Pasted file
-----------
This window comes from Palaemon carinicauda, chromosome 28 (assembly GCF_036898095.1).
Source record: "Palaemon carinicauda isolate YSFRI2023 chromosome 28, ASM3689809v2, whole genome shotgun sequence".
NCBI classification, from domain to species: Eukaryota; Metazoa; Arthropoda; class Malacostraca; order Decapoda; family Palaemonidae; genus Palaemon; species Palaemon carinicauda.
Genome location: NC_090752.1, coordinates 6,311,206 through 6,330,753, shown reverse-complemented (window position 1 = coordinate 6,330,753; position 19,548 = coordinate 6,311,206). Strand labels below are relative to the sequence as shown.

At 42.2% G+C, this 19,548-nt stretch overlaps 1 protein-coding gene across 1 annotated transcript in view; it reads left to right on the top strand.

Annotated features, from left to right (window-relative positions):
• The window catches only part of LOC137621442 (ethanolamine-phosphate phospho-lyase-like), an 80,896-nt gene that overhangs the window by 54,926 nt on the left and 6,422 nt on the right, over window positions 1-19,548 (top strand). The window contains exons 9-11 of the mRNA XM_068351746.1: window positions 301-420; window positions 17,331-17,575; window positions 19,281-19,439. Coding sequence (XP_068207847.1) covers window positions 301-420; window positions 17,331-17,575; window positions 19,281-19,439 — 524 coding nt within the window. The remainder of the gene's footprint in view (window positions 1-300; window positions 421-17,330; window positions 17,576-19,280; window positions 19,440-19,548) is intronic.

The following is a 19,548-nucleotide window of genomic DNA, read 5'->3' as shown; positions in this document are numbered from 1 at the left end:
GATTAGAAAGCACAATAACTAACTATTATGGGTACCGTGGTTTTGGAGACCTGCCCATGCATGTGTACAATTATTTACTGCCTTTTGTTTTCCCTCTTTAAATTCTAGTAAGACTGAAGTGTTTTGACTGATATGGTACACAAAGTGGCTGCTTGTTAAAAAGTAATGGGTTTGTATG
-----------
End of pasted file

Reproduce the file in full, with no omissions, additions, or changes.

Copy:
This window comes from Palaemon carinicauda, chromosome 28 (assembly GCF_036898095.1).
Source record: "Palaemon carinicauda isolate YSFRI2023 chromosome 28, ASM3689809v2, whole genome shotgun sequence".
NCBI classification, from domain to species: Eukaryota; Metazoa; Arthropoda; class Malacostraca; order Decapoda; family Palaemonidae; genus Palaemon; species Palaemon carinicauda.
Genome location: NC_090752.1, coordinates 6,311,206 through 6,330,753, shown reverse-complemented (window position 1 = coordinate 6,330,753; position 19,548 = coordinate 6,311,206). Strand labels below are relative to the sequence as shown.

At 42.2% G+C, this 19,548-nt stretch overlaps 1 protein-coding gene across 1 annotated transcript in view; it reads left to right on the top strand.

Annotated features, from left to right (window-relative positions):
• The window catches only part of LOC137621442 (ethanolamine-phosphate phospho-lyase-like), an 80,896-nt gene that overhangs the window by 54,926 nt on the left and 6,422 nt on the right, over window positions 1-19,548 (top strand). The window contains exons 9-11 of the mRNA XM_068351746.1: window positions 301-420; window positions 17,331-17,575; window positions 19,281-19,439. Coding sequence (XP_068207847.1) covers window positions 301-420; window positions 17,331-17,575; window positions 19,281-19,439 — 524 coding nt within the window. The remainder of the gene's footprint in view (window positions 1-300; window positions 421-17,330; window positions 17,576-19,280; window positions 19,440-19,548) is intronic.

The following is a 19,548-nucleotide window of genomic DNA, read 5'->3' as shown; positions in this document are numbered from 1 at the left end:
GATTAGAAAGCACAATAACTAACTATTATGGGTACCGTGGTTTTGGAGACCTGCCCATGCATGTGTACAATTATTTACTGCCTTTTGTTTTCCCTCTTTAAATTCTAGTAAGACTGAAGTGTTTTGACTGATATGGTACACAAAGTGGCTGCTTGTTAAAAAGTAATGGGTTTGTATG